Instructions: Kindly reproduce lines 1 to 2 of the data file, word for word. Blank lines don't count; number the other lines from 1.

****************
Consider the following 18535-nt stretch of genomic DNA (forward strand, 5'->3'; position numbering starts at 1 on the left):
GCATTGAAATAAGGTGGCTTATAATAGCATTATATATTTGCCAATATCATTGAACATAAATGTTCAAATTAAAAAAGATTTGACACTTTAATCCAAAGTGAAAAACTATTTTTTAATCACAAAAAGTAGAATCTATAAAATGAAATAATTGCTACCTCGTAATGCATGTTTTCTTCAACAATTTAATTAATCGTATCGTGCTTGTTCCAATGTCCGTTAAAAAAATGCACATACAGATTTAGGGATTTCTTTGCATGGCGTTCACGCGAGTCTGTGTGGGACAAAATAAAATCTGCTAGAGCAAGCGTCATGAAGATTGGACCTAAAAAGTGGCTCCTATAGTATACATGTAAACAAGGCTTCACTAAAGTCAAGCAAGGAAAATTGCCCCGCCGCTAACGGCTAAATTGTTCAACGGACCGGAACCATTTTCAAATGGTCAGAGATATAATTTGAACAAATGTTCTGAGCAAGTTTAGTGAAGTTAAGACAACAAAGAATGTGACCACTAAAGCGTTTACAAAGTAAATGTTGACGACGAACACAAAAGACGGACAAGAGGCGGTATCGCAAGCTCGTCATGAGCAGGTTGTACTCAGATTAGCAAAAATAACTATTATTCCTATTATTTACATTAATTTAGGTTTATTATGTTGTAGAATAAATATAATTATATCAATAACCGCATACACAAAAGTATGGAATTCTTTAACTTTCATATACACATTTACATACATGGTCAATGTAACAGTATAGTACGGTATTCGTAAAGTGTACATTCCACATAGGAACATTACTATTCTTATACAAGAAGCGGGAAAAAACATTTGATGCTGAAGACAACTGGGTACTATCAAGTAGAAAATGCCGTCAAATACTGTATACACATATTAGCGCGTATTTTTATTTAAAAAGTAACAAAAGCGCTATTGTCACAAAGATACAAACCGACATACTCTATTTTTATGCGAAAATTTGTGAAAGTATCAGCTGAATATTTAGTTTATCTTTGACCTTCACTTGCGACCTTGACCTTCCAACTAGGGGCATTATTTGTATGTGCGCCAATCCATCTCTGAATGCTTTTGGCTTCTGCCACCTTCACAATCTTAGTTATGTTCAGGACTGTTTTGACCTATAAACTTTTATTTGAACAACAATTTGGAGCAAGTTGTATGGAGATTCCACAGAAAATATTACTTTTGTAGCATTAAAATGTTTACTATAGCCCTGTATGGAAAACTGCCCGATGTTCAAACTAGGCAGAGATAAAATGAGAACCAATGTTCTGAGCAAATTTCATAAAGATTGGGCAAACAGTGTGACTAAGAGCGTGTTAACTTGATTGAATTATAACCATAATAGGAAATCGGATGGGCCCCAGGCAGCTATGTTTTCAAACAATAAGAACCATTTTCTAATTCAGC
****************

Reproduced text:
Consider the following 18535-nt stretch of genomic DNA (forward strand, 5'->3'; position numbering starts at 1 on the left):
GCATTGAAATAAGGTGGCTTATAATAGCATTATATATTTGCCAATATCATTGAACATAAATGTTCAAATTAAAAAAGATTTGACACTTTAATCCAAAGTGAAAAACTATTTTTTAATCACAAAAAGTAGAATCTATAAAATGAAATAATTGCTACCTCGTAATGCATGTTTTCTTCAACAATTTAATTAATCGTATCGTGCTTGTTCCAATGTCCGTTAAAAAAATGCACATACAGATTTAGGGATTTCTTTGCATGGCGTTCACGCGAGTCTGTGTGGGACAAAATAAAATCTGCTAGAGCAAGCGTCATGAAGATTGGACCTAAAAAGTGGCTCCTATAGTATACATGTAAACAAGGCTTCACTAAAGTCAAGCAAGGAAAATTGCCCCGCCGCTAACGGCTAAATTGTTCAACGGACCGGAACCATTTTCAAATGGTCAGAGATATAATTTGAACAAATGTTCTGAGCAAGTTTAGTGAAGTTAAGACAACAAAGAATGTGACCACTAAAGCGTTTACAAAGTAAATGTTGACGACGAACACAAAAGACGGACAAGAGGCGGTATCGCAAGCTCGTCATGAGCAGGTTGTACTCAGATTAGCAAAAATAACTATTATTCCTATTATTTACATTAATTTAGGTTTATTATGTTGTAGAATAAATATAATTATATCAATAACCGCATACACAAAAGTATGGAATTCTTTAACTTTCATATACACATTTACATACATGGTCAATGTAACAGTATAGTACGGTATTCGTAAAGTGTACATTCCACATAGGAACATTACTATTCTTATACAAGAAGCGGGAAAAAACATTTGATGCTGAAGACAACTGGGTACTATCAAGTAGAAAATGCCGTCAAATACTGTATACACATATTAGCGCGTATTTTTATTTAAAAAGTAACAAAAGCGCTATTGTCACAAAGATACAAACCGACATACTCTATTTTTATGCGAAAATTTGTGAAAGTATCAGCTGAATATTTAGTTTATCTTTGACCTTCACTTGCGACCTTGACCTTCCAACTAGGGGCATTATTTGTATGTGCGCCAATCCATCTCTGAATGCTTTTGGCTTCTGCCACCTTCACAATCTTAGTTATGTTCAGGACTGTTTTGACCTATAAACTTTTATTTGAACAACAATTTGGAGCAAGTTGTATGGAGATTCCACAGAAAATATTACTTTTGTAGCATTAAAATGTTTACTATAGCCCTGTATGGAAAACTGCCCGATGTTCAAACTAGGCAGAGATAAAATGAGAACCAATGTTCTGAGCAAATTTCATAAAGATTGGGCAAACAGTGTGACTAAGAGCGTGTTAACTTGATTGAATTATAACCATAATAGGAAATCGGATGGGCCCCAGGCAGCTATGTTTTCAAACAATAAGAACCATTTTCTAATTCAGC